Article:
The central business district continues to undergo incremental expansion as government and private sector office space is constructed and new institutional space is built or retrofitted, however retail space in the CBD has suffered as a result of outlying big box retail construction in recent years.


Charlottetown is situated on its namesake harbour, which is formed by the confluence of three rivers in the central part of the island's south shore. The harbour itself opens onto the Northumberland Strait. The city is roughly V-shaped (pointed to the south) and constrained by the North (Yorke) and the Hillsborough (East) Rivers to the west and east.


Charlottetown has a humid continental climate (Köppen Dfb) moderated partially by Prince Edward Island's location in the Gulf of Saint Lawrence. Winters are somewhat milder than many inland cities at a similar latitude: the January average is −7.7 °C (18.1 °F), and lows reach −20 °C (−4 °F) or below on an average 7 days per season. However, the coastal position means that winter precipitation, more often as snow, is frequent and at times heavy: the seasonal snow average is 290 centimetres (114 in). Spring warming is gradual due to the ocean waters still being cold. Summers are mild, again due to the same maritime moderation: the July high is 23.2 °C (73.8 °F). Precipitation averages 1,158 millimetres (46 in) per year, with the greatest amounts falling in late fall and winter.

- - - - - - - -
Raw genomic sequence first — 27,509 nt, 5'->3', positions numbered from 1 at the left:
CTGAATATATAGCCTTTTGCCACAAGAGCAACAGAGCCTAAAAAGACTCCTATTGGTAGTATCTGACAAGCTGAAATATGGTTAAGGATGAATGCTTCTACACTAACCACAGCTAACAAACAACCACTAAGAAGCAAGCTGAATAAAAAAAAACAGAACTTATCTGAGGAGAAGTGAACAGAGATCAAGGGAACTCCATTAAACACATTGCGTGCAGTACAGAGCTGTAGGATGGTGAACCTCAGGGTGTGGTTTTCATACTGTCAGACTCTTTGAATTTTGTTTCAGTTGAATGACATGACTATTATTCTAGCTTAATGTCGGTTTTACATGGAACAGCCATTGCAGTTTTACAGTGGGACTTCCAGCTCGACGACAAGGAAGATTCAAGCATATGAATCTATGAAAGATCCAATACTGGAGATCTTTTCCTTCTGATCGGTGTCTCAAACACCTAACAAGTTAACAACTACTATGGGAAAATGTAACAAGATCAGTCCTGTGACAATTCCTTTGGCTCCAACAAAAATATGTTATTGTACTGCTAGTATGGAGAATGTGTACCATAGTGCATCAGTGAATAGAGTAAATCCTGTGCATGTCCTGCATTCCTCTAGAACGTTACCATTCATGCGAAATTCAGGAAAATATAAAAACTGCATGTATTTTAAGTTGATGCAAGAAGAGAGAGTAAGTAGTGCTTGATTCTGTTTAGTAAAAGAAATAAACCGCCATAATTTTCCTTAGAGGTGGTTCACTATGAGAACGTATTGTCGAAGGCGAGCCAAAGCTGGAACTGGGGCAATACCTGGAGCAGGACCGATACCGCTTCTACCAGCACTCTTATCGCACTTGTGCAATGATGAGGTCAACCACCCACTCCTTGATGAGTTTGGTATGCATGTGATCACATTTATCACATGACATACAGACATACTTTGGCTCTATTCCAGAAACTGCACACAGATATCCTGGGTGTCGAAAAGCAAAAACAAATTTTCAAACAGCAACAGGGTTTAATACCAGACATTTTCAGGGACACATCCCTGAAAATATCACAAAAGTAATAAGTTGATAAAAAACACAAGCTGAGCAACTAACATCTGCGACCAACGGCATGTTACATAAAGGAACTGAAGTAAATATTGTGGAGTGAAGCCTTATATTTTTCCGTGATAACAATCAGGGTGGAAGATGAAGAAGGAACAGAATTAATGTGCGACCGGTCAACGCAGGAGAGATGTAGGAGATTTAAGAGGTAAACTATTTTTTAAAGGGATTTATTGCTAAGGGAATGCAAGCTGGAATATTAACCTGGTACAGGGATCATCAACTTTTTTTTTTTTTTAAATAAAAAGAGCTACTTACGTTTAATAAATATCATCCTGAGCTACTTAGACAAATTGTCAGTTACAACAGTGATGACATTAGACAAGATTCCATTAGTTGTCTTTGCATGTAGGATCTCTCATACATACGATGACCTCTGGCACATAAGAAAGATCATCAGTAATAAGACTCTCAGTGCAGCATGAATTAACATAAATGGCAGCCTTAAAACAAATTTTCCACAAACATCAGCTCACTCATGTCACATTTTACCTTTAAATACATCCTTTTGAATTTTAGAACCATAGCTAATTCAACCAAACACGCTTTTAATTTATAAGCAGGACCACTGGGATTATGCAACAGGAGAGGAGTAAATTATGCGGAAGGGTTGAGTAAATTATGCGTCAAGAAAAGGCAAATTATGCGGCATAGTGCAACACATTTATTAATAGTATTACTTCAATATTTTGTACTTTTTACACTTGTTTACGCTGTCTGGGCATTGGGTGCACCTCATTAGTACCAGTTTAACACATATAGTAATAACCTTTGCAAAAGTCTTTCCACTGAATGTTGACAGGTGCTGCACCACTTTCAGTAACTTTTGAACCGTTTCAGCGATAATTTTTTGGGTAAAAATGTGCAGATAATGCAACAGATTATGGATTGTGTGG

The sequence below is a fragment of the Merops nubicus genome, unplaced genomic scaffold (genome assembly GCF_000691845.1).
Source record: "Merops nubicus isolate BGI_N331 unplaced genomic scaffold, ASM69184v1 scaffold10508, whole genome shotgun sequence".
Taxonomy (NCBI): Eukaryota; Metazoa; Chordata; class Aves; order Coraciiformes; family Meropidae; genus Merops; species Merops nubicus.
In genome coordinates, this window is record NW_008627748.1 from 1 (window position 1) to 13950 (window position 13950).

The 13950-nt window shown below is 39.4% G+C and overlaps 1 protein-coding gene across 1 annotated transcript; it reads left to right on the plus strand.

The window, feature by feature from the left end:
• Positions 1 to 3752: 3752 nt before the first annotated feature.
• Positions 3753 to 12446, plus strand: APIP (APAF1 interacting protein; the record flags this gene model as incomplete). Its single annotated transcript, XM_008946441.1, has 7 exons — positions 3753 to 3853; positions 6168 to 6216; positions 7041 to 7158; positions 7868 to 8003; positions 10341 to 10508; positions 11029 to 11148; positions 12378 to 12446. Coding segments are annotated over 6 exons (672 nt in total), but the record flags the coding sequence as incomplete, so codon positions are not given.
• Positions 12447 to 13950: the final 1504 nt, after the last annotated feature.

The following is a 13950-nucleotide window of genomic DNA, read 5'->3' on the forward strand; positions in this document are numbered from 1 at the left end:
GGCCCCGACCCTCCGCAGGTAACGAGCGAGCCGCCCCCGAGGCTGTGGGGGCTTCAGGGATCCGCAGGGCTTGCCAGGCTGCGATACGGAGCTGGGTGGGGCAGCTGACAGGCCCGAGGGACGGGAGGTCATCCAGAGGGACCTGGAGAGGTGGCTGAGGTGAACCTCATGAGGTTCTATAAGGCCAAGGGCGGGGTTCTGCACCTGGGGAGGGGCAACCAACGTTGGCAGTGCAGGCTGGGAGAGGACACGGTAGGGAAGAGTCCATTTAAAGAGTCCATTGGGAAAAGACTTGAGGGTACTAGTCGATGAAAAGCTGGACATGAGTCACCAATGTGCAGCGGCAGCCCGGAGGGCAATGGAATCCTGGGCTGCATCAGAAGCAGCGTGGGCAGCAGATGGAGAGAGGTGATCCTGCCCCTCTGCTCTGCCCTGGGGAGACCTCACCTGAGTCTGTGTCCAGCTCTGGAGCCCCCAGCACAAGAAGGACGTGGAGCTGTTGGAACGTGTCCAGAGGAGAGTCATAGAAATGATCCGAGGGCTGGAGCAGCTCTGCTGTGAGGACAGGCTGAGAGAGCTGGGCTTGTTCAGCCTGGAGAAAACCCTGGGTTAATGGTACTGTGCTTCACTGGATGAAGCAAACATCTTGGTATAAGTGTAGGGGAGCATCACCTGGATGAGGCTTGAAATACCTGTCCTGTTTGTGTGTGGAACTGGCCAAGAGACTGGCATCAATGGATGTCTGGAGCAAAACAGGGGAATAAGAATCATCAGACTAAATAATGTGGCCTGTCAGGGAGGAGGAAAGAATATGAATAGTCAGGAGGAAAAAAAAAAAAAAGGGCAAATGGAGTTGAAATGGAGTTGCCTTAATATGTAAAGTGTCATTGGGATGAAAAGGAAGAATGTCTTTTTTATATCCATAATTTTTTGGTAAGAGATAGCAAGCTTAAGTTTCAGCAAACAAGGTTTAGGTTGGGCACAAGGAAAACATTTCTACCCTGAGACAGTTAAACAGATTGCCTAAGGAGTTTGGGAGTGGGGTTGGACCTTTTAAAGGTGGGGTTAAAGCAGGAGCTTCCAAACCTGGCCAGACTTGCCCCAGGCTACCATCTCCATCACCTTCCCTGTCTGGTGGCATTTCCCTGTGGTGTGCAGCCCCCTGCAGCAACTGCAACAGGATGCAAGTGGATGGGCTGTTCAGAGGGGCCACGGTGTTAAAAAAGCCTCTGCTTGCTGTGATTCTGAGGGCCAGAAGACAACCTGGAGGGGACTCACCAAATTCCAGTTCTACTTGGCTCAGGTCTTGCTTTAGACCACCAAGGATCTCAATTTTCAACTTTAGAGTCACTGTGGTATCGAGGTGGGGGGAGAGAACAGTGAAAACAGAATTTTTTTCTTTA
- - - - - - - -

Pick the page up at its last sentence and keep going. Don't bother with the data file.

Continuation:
The highest temperature ever recorded in Charlottetown was 36.7 °C (98 °F) on 19 August 1935. The coldest temperature ever recorded was −32.8 °C (−27 °F) on 29 January 1877.

Climate data for Charlottetown Airport, 1981–2010 normals, extremes 1872–present
Month Jan Feb Mar Apr May Jun Jul Aug Sep Oct Nov Dec Year
Record high °C (°F) 15.1
Average high °C (°F) −3.4
Daily mean °C (°F) −7.7
Average low °C (°F) −12.1
Record low °C (°F) −32.8
Average precipitation mm (inches) 101.0
Average rainfall mm (inches) 34.1
Average snowfall cm (inches) 73.3
Average precipitation days (≥ 0.2 mm) 19.3 15.7 15.9 15.3 14.1 13.2 12.6 11.7 12.8 15.0 16.9 19.8 182.4
Average rainy days (≥ 0.2 mm) 6.3 5.0 7.5 11.6 13.8 13.2 12.6 11.7 12.8 14.6 13.0 8.6 130.8
Average snowy days (≥ 0.2 cm) 17.3 13.7 12.2 6.4 0.93 0.0 0.0 0.0 0.03 1.0 6.4 15.3 73.2
Mean monthly sunshine hours 108.9 109.1 141.3 148.2 197.1 219.8 253.6 219.0 181.0 123.9 62.9 75.8 1,840.5
Percent possible sunshine 38.8 37.6 38.3 36.5 42.5 46.6 53.2 49.9 47.9 36.5 22.1 28.1 39.8
Source: Environment Canada

Cityscape and architecture

The skyline of Charlottetown as seen from Port-la-Joye–Fort Amherst.

Downtown Charlottetown includes the city's historic five hundred lots, as surveyed by Captain Samuel Holland, as well as the waterfront facing the harbour and the Hillsborough River. Adjacent communities to the original downtown included Brighton, Spring Park, Sherwood and Parkdale. The areas to the west, north and east of downtown have been developed in recent decades with several residential and commercial/retail developments, although the outer regions of the city are still predominantly farmland, as is an area in the centre of the city where an Agriculture Canada experimental crop research station is located.

The Agriculture Canada research station farm is the last remnant of the Queens Royalty common pasture lands and creates a large greenspace in the centre of the city, north of downtown. The development of the township of Queens Royalty, with its 5-hectare (12-acre) estates surveyed during the 18th and 19th centuries along a north-south axis forced early road networks into a grid.

Chtown UniversityAve
University Avenue as seen from the Atlantic Technology Centre roof deck.
Charlottetown Marina.

The present-day Charlottetown landscape is dominated by urban development along the waterfront areas, suburban development to the west, north and east, as well as the airport to the north. Commercial development, aside from the central business district, is concentrated along several road corridors: